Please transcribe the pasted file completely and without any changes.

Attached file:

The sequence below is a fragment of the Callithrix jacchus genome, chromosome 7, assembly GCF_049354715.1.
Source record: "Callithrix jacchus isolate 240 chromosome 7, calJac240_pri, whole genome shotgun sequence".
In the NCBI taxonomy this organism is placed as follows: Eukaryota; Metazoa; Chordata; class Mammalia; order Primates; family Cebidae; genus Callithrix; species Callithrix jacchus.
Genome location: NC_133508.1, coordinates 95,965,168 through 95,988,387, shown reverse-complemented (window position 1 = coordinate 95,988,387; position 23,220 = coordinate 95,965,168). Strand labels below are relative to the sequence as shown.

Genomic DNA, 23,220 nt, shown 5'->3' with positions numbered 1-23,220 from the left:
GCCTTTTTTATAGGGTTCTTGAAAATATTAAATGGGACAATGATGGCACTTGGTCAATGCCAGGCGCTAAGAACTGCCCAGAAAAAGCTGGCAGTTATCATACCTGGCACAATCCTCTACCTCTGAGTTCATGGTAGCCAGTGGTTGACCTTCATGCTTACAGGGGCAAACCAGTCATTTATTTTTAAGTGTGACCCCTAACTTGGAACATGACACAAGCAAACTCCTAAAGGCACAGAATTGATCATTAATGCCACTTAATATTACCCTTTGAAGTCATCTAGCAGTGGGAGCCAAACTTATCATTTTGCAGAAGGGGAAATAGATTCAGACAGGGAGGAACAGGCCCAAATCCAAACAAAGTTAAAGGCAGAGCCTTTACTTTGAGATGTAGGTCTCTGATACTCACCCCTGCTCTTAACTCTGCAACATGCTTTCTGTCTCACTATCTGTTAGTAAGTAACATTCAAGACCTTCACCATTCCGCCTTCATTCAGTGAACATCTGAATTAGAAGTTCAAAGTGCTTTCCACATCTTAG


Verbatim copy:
The sequence below is a fragment of the Callithrix jacchus genome, chromosome 7, assembly GCF_049354715.1.
Source record: "Callithrix jacchus isolate 240 chromosome 7, calJac240_pri, whole genome shotgun sequence".
In the NCBI taxonomy this organism is placed as follows: Eukaryota; Metazoa; Chordata; class Mammalia; order Primates; family Cebidae; genus Callithrix; species Callithrix jacchus.
Genome location: NC_133508.1, coordinates 95,965,168 through 95,988,387, shown reverse-complemented (window position 1 = coordinate 95,988,387; position 23,220 = coordinate 95,965,168). Strand labels below are relative to the sequence as shown.

Genomic DNA, 23,220 nt, shown 5'->3' with positions numbered 1-23,220 from the left:
GCCTTTTTTATAGGGTTCTTGAAAATATTAAATGGGACAATGATGGCACTTGGTCAATGCCAGGCGCTAAGAACTGCCCAGAAAAAGCTGGCAGTTATCATACCTGGCACAATCCTCTACCTCTGAGTTCATGGTAGCCAGTGGTTGACCTTCATGCTTACAGGGGCAAACCAGTCATTTATTTTTAAGTGTGACCCCTAACTTGGAACATGACACAAGCAAACTCCTAAAGGCACAGAATTGATCATTAATGCCACTTAATATTACCCTTTGAAGTCATCTAGCAGTGGGAGCCAAACTTATCATTTTGCAGAAGGGGAAATAGATTCAGACAGGGAGGAACAGGCCCAAATCCAAACAAAGTTAAAGGCAGAGCCTTTACTTTGAGATGTAGGTCTCTGATACTCACCCCTGCTCTTAACTCTGCAACATGCTTTCTGTCTCACTATCTGTTAGTAAGTAACATTCAAGACCTTCACCATTCCGCCTTCATTCAGTGAACATCTGAATTAGAAGTTCAAAGTGCTTTCCACATCTTAG